Jump to ContentJump to Main Navigation
I, the PoetFirst-Person Form in Horace, Catullus, and Propertius$
Users without a subscription are not able to see the full content.

Kathleen McCarthy

Print publication date: 2019

Print ISBN-13: 9781501739552

Published to Cornell Scholarship Online: May 2020

DOI: 10.7591/cornell/9781501739552.001.0001

Show Summary Details
Page of

PRINTED FROM Cornell University Press SCHOLARSHIP ONLINE (www.cornell.universitypressscholarship.com). (c) Copyright University of Cornell University Press, 2021. All Rights Reserved. An individual user may print out a PDF of a single chapter of a monograph in Cornell for personal use. date: 18 September 2021

Epilogue

Epilogue

Ovid in Exile

Chapter:
(p.218) Epilogue
Source:
I, the Poet
Author(s):

Kathleen McCarthy

Publisher:
Cornell University Press
DOI:10.7591/cornell/9781501739552.003.0006

This epilogue explores how the principles which have been delineated by focusing on Catullus, Propertius, and Horace might apply to a poet of the next generation. The exile poetry of Ovid uses the conventions earlier authors developed, by which the circuit of communication depicted in the poetry is framed by an implicit acknowledgment of the communication between poet and reader, but in a body of poetry in which the stakes of both kinds of communication are almost impossibly high. The Tristia present themselves as earnest attempts to use poetry to bring about the author's recall from exile, but are shaped just as strongly by the consciousness that they are, in effect, documenting his experience of political repression for readers of the future. There is, of course, an extremely strong coherence in theme, topic, and form throughout the five books of the Tristia. And yet the collection exhibits a surprising degree of variation in the orientation of “story” to discourse, partially masked by the narrow spectrum of topics and themes. Although most of the poems take the form of letters to specific individuals back in Rome, this particular form of poem exists within a more varied pattern than is usually discussed.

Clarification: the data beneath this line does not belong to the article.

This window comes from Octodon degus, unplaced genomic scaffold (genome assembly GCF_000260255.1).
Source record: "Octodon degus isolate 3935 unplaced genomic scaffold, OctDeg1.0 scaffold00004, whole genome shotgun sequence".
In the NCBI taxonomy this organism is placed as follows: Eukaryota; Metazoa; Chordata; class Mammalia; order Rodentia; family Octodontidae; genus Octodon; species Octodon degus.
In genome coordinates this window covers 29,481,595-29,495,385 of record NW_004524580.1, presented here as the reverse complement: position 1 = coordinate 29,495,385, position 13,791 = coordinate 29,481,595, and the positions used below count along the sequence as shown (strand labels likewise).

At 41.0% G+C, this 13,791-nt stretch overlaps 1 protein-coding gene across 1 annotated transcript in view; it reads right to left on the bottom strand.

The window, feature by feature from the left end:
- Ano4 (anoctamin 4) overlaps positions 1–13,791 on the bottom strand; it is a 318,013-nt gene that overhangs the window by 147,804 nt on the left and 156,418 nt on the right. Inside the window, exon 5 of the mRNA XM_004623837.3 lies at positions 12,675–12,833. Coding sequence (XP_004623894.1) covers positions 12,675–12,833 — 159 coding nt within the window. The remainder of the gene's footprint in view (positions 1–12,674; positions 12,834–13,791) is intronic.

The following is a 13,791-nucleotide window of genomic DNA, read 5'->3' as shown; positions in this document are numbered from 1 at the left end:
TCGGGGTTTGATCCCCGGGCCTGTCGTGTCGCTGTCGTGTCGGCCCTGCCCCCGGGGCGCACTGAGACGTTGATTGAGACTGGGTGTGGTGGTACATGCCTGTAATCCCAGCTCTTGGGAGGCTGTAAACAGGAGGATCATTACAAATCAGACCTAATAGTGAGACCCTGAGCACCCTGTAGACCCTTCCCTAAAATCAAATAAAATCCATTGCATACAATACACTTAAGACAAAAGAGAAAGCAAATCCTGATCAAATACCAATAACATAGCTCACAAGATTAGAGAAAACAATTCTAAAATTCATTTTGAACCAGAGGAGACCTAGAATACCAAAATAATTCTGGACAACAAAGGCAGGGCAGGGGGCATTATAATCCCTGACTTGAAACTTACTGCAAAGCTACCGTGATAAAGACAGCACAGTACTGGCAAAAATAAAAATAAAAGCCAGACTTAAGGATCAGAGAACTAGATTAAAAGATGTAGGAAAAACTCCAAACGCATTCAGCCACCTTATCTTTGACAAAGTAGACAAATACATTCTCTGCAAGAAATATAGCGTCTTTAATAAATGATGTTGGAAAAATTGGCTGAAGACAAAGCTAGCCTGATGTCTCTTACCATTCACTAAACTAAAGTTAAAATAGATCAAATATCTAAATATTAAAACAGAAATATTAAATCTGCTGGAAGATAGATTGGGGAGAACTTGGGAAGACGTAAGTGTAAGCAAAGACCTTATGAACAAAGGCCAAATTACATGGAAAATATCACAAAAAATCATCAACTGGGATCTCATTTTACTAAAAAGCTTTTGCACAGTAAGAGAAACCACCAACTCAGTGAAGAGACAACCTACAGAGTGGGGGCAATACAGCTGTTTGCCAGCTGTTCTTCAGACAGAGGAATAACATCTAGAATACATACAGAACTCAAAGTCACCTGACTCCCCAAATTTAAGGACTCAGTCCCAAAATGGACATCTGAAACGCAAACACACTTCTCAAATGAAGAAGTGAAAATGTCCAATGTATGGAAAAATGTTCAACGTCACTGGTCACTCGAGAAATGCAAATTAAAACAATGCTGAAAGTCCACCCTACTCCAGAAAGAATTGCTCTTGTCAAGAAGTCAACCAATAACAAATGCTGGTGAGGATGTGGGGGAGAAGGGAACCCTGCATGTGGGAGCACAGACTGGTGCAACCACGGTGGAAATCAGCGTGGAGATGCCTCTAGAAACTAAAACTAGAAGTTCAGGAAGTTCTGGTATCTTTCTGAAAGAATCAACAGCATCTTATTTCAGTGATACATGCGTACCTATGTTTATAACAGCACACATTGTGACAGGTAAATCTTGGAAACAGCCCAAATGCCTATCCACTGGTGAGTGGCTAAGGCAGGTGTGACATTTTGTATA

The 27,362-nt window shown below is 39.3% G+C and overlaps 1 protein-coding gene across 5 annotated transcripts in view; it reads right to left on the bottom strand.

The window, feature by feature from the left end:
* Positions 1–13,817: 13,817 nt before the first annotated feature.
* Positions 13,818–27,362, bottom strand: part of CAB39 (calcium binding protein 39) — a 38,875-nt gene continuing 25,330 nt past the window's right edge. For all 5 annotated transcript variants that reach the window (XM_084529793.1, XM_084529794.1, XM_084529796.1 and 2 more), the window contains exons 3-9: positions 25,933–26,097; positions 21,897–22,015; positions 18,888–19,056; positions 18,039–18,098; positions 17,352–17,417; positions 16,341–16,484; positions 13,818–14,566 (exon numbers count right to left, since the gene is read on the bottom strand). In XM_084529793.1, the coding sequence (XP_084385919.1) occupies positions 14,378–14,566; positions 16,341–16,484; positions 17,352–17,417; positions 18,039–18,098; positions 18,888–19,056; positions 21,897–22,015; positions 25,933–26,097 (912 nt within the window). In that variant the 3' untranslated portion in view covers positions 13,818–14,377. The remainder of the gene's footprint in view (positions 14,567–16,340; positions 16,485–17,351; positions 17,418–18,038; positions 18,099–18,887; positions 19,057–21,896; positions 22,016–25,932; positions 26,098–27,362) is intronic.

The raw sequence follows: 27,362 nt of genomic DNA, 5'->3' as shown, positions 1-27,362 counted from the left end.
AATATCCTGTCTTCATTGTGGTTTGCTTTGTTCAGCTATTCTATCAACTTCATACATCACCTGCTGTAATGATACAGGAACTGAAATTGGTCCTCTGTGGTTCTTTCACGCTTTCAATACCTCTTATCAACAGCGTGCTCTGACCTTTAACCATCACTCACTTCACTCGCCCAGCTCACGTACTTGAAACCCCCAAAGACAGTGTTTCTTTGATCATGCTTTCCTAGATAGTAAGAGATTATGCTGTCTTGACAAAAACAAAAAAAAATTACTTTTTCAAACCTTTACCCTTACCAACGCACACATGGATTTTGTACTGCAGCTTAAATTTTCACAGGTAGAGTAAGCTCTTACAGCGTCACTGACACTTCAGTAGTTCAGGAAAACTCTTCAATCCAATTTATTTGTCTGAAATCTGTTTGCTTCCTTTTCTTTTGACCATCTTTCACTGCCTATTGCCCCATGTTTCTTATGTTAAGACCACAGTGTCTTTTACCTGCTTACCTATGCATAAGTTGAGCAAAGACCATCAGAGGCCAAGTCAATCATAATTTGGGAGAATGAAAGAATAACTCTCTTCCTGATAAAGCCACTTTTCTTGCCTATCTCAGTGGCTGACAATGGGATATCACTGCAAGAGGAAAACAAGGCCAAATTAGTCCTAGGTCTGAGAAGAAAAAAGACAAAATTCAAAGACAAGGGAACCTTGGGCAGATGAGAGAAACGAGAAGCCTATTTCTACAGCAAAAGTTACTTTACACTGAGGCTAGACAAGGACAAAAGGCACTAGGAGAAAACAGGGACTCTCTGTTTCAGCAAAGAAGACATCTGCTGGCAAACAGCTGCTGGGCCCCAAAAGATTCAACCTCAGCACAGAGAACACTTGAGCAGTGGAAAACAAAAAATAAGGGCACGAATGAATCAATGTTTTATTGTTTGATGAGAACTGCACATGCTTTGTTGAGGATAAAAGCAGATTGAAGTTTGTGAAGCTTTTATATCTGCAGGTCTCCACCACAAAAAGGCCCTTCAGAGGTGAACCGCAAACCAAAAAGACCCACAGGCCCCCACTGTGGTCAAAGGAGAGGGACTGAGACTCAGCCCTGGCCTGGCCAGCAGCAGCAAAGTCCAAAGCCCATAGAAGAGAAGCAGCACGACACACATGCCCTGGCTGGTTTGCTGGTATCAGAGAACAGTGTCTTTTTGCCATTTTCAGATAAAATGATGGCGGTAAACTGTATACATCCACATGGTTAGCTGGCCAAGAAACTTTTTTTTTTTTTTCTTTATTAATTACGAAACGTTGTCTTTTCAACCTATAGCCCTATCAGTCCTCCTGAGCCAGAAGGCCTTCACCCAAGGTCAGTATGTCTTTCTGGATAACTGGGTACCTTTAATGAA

Keywords:   Catullus, Propertius, Horace, poet, exile poetry, Ovid, communication, poetry, Tristia, epistolary poems

Cornell Scholarship Online requires a subscription or purchase to access the full text of books within the service. Public users can however freely search the site and view the abstracts and keywords for each book and chapter.

Please, subscribe or login to access full text content.

If you think you should have access to this title, please contact your librarian.

To troubleshoot, please check our FAQs, and if you can't find the answer there, please contact us.